Being a continuous doomsayer on markets and the global state of affairs is appealing to many. It sounds cool. It makes you seem like you know how the world really works and nobody else knows what the hell they’re talking about. You’re calling out the media and that “Wall Street Machine” for their positive propaganda. It’s sure a heck of a lot more rewarding to people than saying, “I really don’t know. I’m not in a position to make predictions and you shouldn’t be listening to predictions”. Well, the perma-bears were all up in a tizzy back in August when the dreaded prophecy was borne of blood once again. It made all the headlines and was the talk of even the non-financial pundits, but alas, what happened? I’d posted on August 15 (here) why nobody should care about the Hindenburg Omen. Here’s how the market performed since then:
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An 8.45% return in 2 months on common equities, amplified if you hold high beta shares like me (see recent portfolio update). Most people are happy with an 8% return per year, let alone a 2 month period. If this is the worst the naysayers can throw at us, I say, “Thank You Sir, May I Have Another?”. I’m not saying I have all the answers or that I can predict market moves any better than the next guy. What I am saying though, is that anyone that claims they can predict major market moves is full of it and you should take their advice with a grain of salt. On any given day, CNBC can dig up any number of top hedge fund managers, Nobel laureates and top CEOs and they’ll get 9 different predictions out of them. Each one may have a very compelling thesis. In my youth, I’d actually go out and trade based on how influential their proposition was. And after I lost enough money I figured out they were mere mortals. The reality is, markets confound even the most experienced, intelligent and historically successful figures.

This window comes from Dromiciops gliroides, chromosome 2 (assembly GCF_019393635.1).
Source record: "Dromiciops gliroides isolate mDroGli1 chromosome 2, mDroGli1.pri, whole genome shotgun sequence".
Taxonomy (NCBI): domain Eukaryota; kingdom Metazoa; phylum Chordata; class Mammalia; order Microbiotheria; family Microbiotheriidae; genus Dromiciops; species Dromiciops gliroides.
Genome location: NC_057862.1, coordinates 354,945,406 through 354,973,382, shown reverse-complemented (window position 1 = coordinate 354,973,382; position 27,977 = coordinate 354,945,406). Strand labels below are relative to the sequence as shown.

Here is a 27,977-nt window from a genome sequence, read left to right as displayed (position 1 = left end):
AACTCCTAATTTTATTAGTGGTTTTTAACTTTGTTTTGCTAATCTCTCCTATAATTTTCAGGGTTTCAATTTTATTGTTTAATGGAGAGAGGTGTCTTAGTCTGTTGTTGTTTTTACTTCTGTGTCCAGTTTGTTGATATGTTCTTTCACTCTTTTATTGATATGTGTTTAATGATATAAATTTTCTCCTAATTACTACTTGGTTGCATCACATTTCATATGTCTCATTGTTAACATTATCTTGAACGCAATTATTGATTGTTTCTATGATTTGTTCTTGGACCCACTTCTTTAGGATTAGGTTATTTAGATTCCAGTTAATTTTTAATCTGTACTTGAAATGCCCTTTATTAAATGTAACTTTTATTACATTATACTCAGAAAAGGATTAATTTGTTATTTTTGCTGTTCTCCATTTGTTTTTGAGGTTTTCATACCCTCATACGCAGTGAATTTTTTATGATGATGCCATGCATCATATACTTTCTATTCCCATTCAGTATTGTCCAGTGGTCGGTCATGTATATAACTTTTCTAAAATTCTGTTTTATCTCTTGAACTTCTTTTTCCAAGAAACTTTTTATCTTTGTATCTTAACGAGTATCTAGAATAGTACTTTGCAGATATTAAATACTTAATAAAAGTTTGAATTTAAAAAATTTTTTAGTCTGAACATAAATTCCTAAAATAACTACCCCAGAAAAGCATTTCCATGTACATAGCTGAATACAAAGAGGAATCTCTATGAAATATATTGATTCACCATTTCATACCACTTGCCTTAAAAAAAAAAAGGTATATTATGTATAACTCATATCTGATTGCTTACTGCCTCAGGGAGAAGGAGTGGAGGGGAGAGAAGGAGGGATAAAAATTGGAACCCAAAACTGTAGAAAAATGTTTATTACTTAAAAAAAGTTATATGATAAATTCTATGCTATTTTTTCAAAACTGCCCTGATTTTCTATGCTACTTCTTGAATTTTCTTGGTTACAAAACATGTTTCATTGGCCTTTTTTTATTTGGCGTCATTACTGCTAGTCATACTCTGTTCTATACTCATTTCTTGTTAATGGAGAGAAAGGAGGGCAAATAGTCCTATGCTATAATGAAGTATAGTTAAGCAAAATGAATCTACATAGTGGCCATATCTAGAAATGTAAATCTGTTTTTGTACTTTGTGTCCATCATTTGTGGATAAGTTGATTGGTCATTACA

Set a strategy, stick with it, keep your costs low, don’t deviate, and go make some money!